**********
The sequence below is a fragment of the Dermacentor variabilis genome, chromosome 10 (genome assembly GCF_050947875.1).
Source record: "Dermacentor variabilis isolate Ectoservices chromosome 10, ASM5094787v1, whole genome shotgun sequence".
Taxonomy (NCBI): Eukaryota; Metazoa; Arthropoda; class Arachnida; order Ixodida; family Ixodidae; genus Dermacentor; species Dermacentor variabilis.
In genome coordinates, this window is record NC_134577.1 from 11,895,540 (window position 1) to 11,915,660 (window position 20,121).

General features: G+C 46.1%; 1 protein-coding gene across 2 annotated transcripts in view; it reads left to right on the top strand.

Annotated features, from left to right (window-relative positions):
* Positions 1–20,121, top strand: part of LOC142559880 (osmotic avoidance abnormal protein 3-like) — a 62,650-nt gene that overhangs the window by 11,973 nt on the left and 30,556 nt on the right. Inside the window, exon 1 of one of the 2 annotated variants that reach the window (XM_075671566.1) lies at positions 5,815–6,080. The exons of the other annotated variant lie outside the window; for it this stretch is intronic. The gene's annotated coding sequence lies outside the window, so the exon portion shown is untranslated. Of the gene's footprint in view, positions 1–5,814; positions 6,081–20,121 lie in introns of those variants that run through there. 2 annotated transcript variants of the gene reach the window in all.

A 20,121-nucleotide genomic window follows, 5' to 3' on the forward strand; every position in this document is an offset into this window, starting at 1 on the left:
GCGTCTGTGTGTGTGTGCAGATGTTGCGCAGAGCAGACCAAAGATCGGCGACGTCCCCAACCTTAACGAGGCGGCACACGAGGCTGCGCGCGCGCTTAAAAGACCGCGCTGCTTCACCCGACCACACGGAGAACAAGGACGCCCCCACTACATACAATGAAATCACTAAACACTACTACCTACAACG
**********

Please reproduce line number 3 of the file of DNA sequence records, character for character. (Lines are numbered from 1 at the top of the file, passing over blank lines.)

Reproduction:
Taxonomy (NCBI): Eukaryota; Metazoa; Arthropoda; class Arachnida; order Ixodida; family Ixodidae; genus Dermacentor; species Dermacentor variabilis.